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Old 05-27-2012, 07:20 PM   #1
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Jack Stand

This week was a first for me as I had to set up on a site that sloped downhill so fast that I had to put the spare tire holder under the front of the trailer practically on the ground to get things level. Likewise, I didn't have anything other than my plastic ground pads to put the jack on and I worried for the three days that we were there that the tongue would slip off onto the ground and sink in. The rear stabilizers barely touched the ground so there was a lot of wiggle when we moved around. I had used my standard jack support initially, not realizing the severity of the slope, but it holds the tongue jack foot about 6" off the ground and when I tried to level off I couldn't. My next purchase will be a flat heavy-duty ground pad for the jack, indented to keep the jack post from slipping off.
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Old 05-27-2012, 07:33 PM   #2
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What's a "standard jack support"?
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Old 05-27-2012, 09:01 PM   #3
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That is a severe slope. Sounds like you need the pad you describe and another bag of Lynx blocks to put under the stabalizer pads. Our 'standard jack support" is a cast aluminum thing like a upside down flower pot with a ring for the jack post. A flatter site would be most helpful.
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Old 05-27-2012, 09:16 PM   #4
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Hummm. You must have had the site we had at Zion NP, except that you came in from the other direction. When we were there, I had to place everything but the kitchen sink under the jack so that we could get the front high enough.

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Old 05-28-2012, 11:17 AM   #5
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What's a "standard jack support"?
What I called a "standard jack support" is an 8" long round tube with an 8" diameter flat plate welded to the bottom. The jack leg goes about two inches into the top of the tube and then stops at indents - leaving about 6" between the bottom of the jack leg and the ground. That said, the support stops the trailer tongue from being lowered below the point where the jack leg mount hits the top of the tube. Most of the time, given a reasonably level sight, this support works well and it even offers the caveat that, if the slope is reversed, (i.e. - lower at the tongue) it usually eliminates the need to build up a (---not so safe) platform of blocks for the jack leg to rest on. I've seen flat ground plates with a center depression for the leg to fit into and that's what I'm either going to purchase or build.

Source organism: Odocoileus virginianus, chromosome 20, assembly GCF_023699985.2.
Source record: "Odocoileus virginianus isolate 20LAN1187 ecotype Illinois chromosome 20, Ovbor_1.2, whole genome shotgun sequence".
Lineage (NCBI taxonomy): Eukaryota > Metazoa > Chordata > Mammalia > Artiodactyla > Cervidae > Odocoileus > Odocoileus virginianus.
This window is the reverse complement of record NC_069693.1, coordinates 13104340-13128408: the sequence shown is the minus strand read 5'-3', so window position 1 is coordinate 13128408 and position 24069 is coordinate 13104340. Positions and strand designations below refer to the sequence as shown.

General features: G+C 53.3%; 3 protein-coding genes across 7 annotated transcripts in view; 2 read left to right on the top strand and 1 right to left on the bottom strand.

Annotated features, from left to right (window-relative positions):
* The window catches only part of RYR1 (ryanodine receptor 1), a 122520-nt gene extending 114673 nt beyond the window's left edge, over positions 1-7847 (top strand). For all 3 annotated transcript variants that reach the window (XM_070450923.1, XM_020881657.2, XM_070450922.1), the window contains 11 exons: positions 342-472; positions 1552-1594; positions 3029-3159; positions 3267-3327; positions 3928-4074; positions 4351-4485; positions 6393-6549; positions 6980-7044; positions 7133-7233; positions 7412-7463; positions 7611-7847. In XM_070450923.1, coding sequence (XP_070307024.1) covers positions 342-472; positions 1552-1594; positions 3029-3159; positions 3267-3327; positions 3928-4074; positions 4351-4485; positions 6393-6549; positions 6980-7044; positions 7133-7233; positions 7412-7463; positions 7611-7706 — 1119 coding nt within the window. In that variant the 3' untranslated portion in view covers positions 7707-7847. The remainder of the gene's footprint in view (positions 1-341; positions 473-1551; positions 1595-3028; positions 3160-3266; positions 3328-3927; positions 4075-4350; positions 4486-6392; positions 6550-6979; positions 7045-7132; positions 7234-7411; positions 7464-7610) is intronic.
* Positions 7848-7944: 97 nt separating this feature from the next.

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Old 05-28-2012, 11:29 AM   #6
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Originally Posted by Bill M. View Post
That is a severe slope. Sounds like you need the pad you describe and another bag of Lynx blocks to put under the stabalizer pads. Our 'standard jack support" is a cast aluminum thing like a upside down flower pot with a ring for the jack post. A flatter site would be most helpful.
For the record - I had already used two of my "nesting" 2x8 planks under the curb-side tires to level side to side. That didn't help the rear stabilizer situation any! Normally I would simply have looked for a better site but, we were infringing on the Memorial Day weekend, and all of the "reservable" sites with electric and water (State Park) had been taken, leaving a limited choice.
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Old 05-28-2012, 05:02 PM   #7
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Originally Posted by Cracker View Post
What I called a "standard jack support" is an 8" long round tube with an 8" diameter flat plate welded to the bottom. The jack leg goes about two inches into the top of the tube and then stops at indents - leaving about 6" between the bottom of the jack leg and the ground. That said, the support stops the trailer tongue from being lowered below the point where the jack leg mount hits the top of the tube. Most of the time, given a reasonably level sight, this support works well and it even offers the caveat that, if the slope is reversed, (i.e. - lower at the tongue) it usually eliminates the need to build up a (---not so safe) platform of blocks for the jack leg to rest on. I've seen flat ground plates with a center depression for the leg to fit into and that's what I'm either going to purchase or build.